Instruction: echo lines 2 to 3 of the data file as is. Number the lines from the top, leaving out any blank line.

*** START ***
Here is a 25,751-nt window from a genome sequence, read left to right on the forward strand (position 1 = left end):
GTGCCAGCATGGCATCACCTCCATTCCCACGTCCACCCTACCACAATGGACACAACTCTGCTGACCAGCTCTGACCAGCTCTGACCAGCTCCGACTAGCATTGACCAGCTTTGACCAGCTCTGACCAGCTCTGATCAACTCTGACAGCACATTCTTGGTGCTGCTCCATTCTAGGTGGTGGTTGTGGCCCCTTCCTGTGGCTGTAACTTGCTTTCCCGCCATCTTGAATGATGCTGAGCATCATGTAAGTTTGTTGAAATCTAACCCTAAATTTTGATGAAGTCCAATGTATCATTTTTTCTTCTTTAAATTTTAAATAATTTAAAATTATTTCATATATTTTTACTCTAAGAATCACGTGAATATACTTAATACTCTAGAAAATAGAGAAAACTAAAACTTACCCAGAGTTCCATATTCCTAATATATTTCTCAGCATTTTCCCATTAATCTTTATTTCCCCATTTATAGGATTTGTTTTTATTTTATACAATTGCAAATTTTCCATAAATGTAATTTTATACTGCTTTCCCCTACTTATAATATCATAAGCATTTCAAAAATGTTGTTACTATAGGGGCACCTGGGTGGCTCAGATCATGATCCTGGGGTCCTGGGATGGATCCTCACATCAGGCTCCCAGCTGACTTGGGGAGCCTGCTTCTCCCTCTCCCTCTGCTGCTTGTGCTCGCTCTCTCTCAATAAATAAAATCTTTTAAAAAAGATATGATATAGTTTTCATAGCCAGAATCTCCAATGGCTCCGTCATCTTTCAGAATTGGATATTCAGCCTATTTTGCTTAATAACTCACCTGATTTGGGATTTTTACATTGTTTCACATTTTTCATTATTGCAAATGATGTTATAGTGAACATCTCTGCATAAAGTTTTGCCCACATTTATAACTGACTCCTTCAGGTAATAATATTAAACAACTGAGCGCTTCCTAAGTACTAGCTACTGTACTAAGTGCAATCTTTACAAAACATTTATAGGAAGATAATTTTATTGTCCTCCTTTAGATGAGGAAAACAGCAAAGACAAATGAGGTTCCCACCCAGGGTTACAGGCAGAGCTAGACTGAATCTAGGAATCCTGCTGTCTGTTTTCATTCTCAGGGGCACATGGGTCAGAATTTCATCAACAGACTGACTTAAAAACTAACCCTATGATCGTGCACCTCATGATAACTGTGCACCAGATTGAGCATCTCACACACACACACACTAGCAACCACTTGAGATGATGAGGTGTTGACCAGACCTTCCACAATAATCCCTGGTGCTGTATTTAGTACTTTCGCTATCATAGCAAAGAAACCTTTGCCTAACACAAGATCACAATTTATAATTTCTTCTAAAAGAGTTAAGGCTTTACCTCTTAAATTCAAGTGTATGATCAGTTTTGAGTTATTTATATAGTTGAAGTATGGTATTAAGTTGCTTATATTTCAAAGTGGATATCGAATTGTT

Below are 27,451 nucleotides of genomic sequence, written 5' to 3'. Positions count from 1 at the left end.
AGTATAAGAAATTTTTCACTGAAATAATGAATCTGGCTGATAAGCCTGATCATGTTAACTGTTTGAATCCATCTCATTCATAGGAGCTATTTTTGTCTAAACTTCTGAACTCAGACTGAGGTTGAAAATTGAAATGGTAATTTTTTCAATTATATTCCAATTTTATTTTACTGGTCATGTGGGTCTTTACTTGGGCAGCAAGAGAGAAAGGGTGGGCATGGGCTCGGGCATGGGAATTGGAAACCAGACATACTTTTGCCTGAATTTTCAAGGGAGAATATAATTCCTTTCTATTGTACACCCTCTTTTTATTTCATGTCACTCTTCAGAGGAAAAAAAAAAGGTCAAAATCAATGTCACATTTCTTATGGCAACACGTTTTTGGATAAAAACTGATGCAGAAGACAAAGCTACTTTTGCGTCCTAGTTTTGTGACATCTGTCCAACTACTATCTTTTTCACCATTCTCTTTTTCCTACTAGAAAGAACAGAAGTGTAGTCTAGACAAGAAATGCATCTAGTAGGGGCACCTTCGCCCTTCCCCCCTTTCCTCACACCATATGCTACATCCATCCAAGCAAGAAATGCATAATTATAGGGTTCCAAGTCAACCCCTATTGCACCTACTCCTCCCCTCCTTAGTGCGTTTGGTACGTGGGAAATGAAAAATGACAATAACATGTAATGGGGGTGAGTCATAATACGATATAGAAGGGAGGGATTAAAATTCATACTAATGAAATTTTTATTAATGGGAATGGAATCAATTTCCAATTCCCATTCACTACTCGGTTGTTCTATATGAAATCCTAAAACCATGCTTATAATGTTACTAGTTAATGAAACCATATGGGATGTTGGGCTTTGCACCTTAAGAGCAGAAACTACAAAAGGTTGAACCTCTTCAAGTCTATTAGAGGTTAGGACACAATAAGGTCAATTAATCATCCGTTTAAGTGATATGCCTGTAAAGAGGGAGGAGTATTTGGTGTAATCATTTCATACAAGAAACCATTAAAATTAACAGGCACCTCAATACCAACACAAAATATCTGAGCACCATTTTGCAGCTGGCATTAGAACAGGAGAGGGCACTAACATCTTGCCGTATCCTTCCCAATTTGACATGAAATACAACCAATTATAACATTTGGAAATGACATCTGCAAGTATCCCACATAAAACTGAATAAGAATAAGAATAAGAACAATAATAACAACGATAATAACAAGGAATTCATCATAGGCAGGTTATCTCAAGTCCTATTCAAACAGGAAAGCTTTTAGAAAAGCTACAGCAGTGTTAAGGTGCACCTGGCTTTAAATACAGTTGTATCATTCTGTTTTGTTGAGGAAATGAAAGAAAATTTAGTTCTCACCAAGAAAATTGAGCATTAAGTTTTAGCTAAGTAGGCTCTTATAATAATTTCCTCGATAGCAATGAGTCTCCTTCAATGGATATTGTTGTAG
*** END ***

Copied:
GTGCCAGCATGGCATCACCTCCATTCCCACGTCCACCCTACCACAATGGACACAACTCTGCTGACCAGCTCTGACCAGCTCTGACCAGCTCCGACTAGCATTGACCAGCTTTGACCAGCTCTGACCAGCTCTGATCAACTCTGACAGCACATTCTTGGTGCTGCTCCATTCTAGGTGGTGGTTGTGGCCCCTTCCTGTGGCTGTAACTTGCTTTCCCGCCATCTTGAATGATGCTGAGCATCATGTAAGTTTGTTGAAATCTAACCCTAAATTTTGATGAAGTCCAATGTATCATTTTTTCTTCTTTAAATTTTAAATAATTTAAAATTATTTCATATATTTTTACTCTAAGAATCACGTGAATATACTTAATACTCTAGAAAATAGAGAAAACTAAAACTTACCCAGAGTTCCATATTCCTAATATATTTCTCAGCATTTTCCCATTAATCTTTATTTCCCCATTTATAGGATTTGTTTTTATTTTATACAATTGCAAATTTTCCATAAATGTAATTTTATACTGCTTTCCCCTACTTATAATATCATAAGCATTTCAAAAATGTTGTTACTATAGGGGCACCTGGGTGGCTCAGATCATGATCCTGGGGTCCTGGGATGGATCCTCACATCAGGCTCCCAGCTGACTTGGGGAGCCTGCTTCTCCCTCTCCCTCTGCTGCTTGTGCTCGCTCTCTCTCAATAAATAAAATCTTTTAAAAAAGATATGATATAGTTTTCATAGCCAGAATCTCCAATGGCTCCGTCATCTTTCAGAATTGGATATTCAGCCTATTTTGCTTAATAACTCACCTGATTTGGGATTTTTACATTGTTTCACATTTTTCATTATTGCAAATGATGTTATAGTGAACATCTCTGCATAAAGTTTTGCCCACATTTATAACTGACTCCTTCAGGTAATAATATTAAACAACTGAGCGCTTCCTAAGTACTAGCTACTGTACTAAGTGCAATCTTTACAAAACATTTATAGGAAGATAATTTTATTGTCCTCCTTTAGATGAGGAAAACAGCAAAGACAAATGAGGTTCCCACCCAGGGTTACAGGCAGAGCTAGACTGAATCTAGGAATCCTGCTGTCTGTTTTCATTCTCAGGGGCACATGGGTCAGAATTTCATCAACAGACTGACTTAAAAACTAACCCTATGATCGTGCACCTCATGATAACTGTGCACCAGATTGAGCATCTCACACACACACACACTAGCAACCACTTGAGATGATGAGGTGTTGACCAGACCTTCCACAATAATCCCTGGTGCTGTATTTAGTACTTTCGCTATCATAGCAAAGAAACCTTTGCCTAACACAAGATCACAATTTATAATTTCTTCTAAAAGAGTTAAGGCTTTACCTCTTAAATTCAAGTGTATGATCAGTTTTGAGTTATTTATATAGTTGAAGTATGGTATTAAGTTGCTTATATTTCAAAGTGGATATCGAATTGTT

Below are 27,451 nucleotides of genomic sequence, written 5' to 3'. Positions count from 1 at the left end.